A par-3 opener: 200 yards, into the wind, eight bunkers around the green, Walter Hagen looking on. Ok, so I made that last bit up – sort of – but we’ll come back to Mr Hagen shortly.
Southport & Ainsdale Golf Club is one of the jewels among the treasure trove of links courses around Liverpool which form England’s golf coast. It also has a Ryder Cup pedigree few others can match.
Twice a host, S&A, as it is more commonly known, would have become the British home of Ryder Cup had World War II not intervened, according to spritely 83-year-old John Graham, a 14-handicapper and club member of some 70 years.
We had been chatting in the clubhouse’s superb Ryder Cup room. It had been the locker room back in 1933 when S&A hosted the fourth staging of the biennial match that pitted Great Britain against the United States. And again in 1937.
The room is dripping in history. Adorning the walls are scorecards and photos of both matches – GB claimed the narrowest of victories in 1933, while the US were triumphant four years later to become the first team to win on foreign soil. But it is a rolling video of Pathé News footage that catches the eye.
It opens with Hagen on the first tee in 1933. The American captain almost clobbers his British counterpart John Henry Taylor in the head with a practice swing.
JH Taylor, a five-time Open champion and, at the age of 62, the first non-playing captain, fixes ‘The Haig’ with an icy glare while the American raises a smile, quipping “I wouldn’t dare to come that close to you”.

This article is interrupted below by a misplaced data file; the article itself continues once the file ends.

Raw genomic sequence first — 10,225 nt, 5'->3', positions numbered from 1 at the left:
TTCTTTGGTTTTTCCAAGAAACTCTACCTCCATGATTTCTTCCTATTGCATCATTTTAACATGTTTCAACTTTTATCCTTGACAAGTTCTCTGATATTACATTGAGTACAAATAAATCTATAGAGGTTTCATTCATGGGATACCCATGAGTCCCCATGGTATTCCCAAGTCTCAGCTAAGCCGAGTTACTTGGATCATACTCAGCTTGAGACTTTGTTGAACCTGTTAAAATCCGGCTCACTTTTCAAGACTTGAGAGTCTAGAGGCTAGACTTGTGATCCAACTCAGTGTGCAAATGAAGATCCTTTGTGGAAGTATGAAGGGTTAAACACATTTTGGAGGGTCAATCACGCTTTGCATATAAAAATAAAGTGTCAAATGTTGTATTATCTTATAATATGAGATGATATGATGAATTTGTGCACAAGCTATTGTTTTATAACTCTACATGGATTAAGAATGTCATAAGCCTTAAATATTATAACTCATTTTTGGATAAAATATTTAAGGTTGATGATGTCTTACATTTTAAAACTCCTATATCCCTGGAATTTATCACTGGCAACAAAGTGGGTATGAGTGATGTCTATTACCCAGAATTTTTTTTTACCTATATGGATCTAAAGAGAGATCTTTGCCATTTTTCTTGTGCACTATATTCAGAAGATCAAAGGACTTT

It’s that scene that follows me out to the first tee.
“There’s one less bunker up there than there was for the first Ryder Cup,” says S&A general manager Richard Kilshaw, perhaps noticing my slight apprehension as I study the hole.
Thankfully, I’m not playing off the tips. The green looks a lot bigger and the bunkers slightly less imposing from 20 yards closer in. But I still feel the presence of Hagen and Taylor and can’t help but glance over my left shoulder to just make sure they’re not watching.
Par-3 opening holes are unusual. I can only recall two others I’ve played – The Addington in Surrey, and Didsbury in Manchester. And neither were as demanding as this.
Aside from the bunkers waiting to gobble up anything remotely offline, thick rough and gorse was ready to swallow a nervy tee shot.
Still, I couldn’t help but feel a little giddy. Every par-3 hole I have ever played, without fail, I have imagined holing my tee shot. I know I’m not alone.
I took a deep breath and made a crisp connection. The ball soared into the bright sky. It was right on line and my heart, already pounding pretty strongly, hammered at my ribs as the ball homed in on its target.
It thudded into the guts of the green. No ace. But a birdie perhaps? My giddiness was further tempered. A 25-footer. No birdie. But a par perhaps? Yes. Five-footer holed. And breathe.
My playing partner, wild and left and in the wasteland, halved the hole after a flop shot Phil Mickeslon would still be revelling in now. And so, we were off.
The course was laid out by five-time Open champion James Braid, with the club founded in 1906. And it is everything links golf should be with elevated tees, firm-running fairways, immaculate greens, a plethora of pot bunkers and all manner of humps and bumps and hollows and borrows.
But above all, it’s fun. Lots of fun. None more so than on the par-5 16th – S&A’s signature hole. The second shot is blind, over Gumbley’s bunker – named after one poor soul who spent far too long digging his ball out of the intimidating 25-foot high sand dune that towers over the fairway.